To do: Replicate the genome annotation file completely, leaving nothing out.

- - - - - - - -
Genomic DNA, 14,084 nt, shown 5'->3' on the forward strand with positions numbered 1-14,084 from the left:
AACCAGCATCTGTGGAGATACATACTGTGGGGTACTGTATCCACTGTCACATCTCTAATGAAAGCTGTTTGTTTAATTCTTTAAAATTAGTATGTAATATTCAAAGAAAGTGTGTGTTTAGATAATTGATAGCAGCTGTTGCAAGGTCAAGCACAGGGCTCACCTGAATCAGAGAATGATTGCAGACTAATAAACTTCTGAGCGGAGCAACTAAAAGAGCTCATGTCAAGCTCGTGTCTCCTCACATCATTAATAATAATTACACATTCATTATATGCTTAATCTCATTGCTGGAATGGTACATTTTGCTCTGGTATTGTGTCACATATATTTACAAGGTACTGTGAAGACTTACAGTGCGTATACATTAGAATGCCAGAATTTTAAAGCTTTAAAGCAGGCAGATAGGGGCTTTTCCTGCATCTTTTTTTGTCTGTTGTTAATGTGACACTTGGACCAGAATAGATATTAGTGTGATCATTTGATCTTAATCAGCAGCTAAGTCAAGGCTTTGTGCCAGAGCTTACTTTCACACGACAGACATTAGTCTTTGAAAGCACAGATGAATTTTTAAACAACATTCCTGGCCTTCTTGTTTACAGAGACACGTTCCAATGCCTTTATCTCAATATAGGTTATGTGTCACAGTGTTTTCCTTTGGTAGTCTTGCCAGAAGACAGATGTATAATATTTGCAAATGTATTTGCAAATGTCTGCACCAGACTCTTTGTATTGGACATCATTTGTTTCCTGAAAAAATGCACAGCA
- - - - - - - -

Genomic DNA, 14,084 nt, shown 5'->3' on the forward strand with positions numbered 1-14,084 from the left:
AACCAGCATCTGTGGAGATACATACTGTGGGGTACTGTATCCACTGTCACATCTCTAATGAAAGCTGTTTGTTTAATTCTTTAAAATTAGTATGTAATATTCAAAGAAAGTGTGTGTTTAGATAATTGATAGCAGCTGTTGCAAGGTCAAGCACAGGGCTCACCTGAATCAGAGAATGATTGCAGACTAATAAACTTCTGAGCGGAGCAACTAAAAGAGCTCATGTCAAGCTCGTGTCTCCTCACATCATTAATAATAATTACACATTCATTATATGCTTAATCTCATTGCTGGAATGGTACATTTTGCTCTGGTATTGTGTCACATATATTTACAAGGTACTGTGAAGACTTACAGTGCGTATACATTAGAATGCCAGAATTTTAAAGCTTTAAAGCAGGCAGATAGGGGCTTTTCCTGCATCTTTTTTTGTCTGTTGTTAATGTGACACTTGGACCAGAATAGATATTAGTGTGATCATTTGATCTTAATCAGCAGCTAAGTCAAGGCTTTGTGCCAGAGCTTACTTTCACACGACAGACATTAGTCTTTGAAAGCACAGATGAATTTTTAAACAACATTCCTGGCCTTCTTGTTTACAGAGACACGTTCCAATGCCTTTATCTCAATATAGGTTATGTGTCACAGTGTTTTCCTTTGGTAGTCTTGCCAGAAGACAGATGTATAATATTTGCAAATGTATTTGCAAATGTCTGCACCAGACTCTTTGTATTGGACATCATTTGTTTCCTGAAAAAATGCACAGCA